First Time at the Language Show Live? Some Tips for You!

Anastasia Giago... 0
InGreek translations at the Language Show Live, Olympia, London

Hello everyone! Did you miss me? Well, I missed you and I am super happy to come back with this post with that London scent all over!

As you probably know, last month I flew to London for the Language Show that took place at the Olympia Conference Centre on 17-19 October, 2014. This was the first time I had attended one of the biggest and most exciting exhibitions in the UK for linguists and I admit that it was an amazing experience! To be honest, it was also a bit scary, but at the end of the day I managed to survive and had a blast!

Language Festival, New rules

For you that haven't visited this festival yet, you need to know that the Language Show is definitely not a Conference, so totally new rules apply. If you are planning to attend such an event you can forget all about CVs, business cards and/or the famous "elevator speech". This language festival brings together language enthusiasts from all over the world in order to celebrate cultural and linguistic diversity and – in my opinion - to see how multilingualism influences our workplace and global economy. At the venue you will find exhibitors from different industry sectors like publishing houses, travel agencies, translation companies, embassies and more. You will also have the opportunity to attend workshops, seminars, language taster classes and for the more language-passionate ones, there are several open panel discussions that take place during the 3 days of the festival. This exhibition has so much to offer, but if you are not well prepared and organized, at the end of the day you will definitely be exhausted and drained out. So, I thought it would be a good idea to share some of my notes that may be of help in order to plan your next journey to the language festival more effectively.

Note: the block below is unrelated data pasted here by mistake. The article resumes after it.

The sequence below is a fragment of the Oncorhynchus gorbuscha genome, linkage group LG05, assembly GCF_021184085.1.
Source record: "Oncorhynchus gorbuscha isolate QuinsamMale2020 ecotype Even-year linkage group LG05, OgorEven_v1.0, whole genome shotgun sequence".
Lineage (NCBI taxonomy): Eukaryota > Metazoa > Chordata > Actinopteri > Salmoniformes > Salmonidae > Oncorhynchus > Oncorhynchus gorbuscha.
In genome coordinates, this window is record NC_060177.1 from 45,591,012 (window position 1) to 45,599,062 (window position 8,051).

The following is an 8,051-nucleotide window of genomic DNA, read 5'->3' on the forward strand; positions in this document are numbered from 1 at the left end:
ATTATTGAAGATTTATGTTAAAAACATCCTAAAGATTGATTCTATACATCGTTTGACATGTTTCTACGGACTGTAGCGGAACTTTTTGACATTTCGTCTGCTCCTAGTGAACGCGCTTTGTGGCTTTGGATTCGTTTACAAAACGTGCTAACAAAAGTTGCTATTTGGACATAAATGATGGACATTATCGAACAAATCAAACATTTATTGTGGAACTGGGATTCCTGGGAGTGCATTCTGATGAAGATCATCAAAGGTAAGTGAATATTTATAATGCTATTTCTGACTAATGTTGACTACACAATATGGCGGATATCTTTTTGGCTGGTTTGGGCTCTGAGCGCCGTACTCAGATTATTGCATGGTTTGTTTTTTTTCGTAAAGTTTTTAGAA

Tip No. 1: Plan, Plan, Plan

If you want to get the most out of what the Language Show has to offer, you certainly need good planning. I headed to the Language Show Live along with my best friend and language-passionate companion, Antonia, the co-owner of the school for foreign languages, L.two. She is an absolute organizing freak, like myself, so we were both ready to conquer Britain's best language exhibition; at least, that's what we thought! We made a time-table according to the festival's full programme (it is available on the show's official website or you can find it in the printed full guide) and we noted all the seminars that we were interested in; we even divided the time-table by categories (linguists, professionals, etc.). We also wrote some alternative seminars we wanted to attend in case there was some extra time. That was a good one! We did not take into consideration the high number of exhibitors that were located on the 2nd floor of the Conference Centre. We ended up going back and forth like crazy trying to keep up with everything! So, day 1 was crowned with exhaustion, a little bit of hunger, but still, full of satisfaction with what we had gained from this fair. The next two days were totally different due to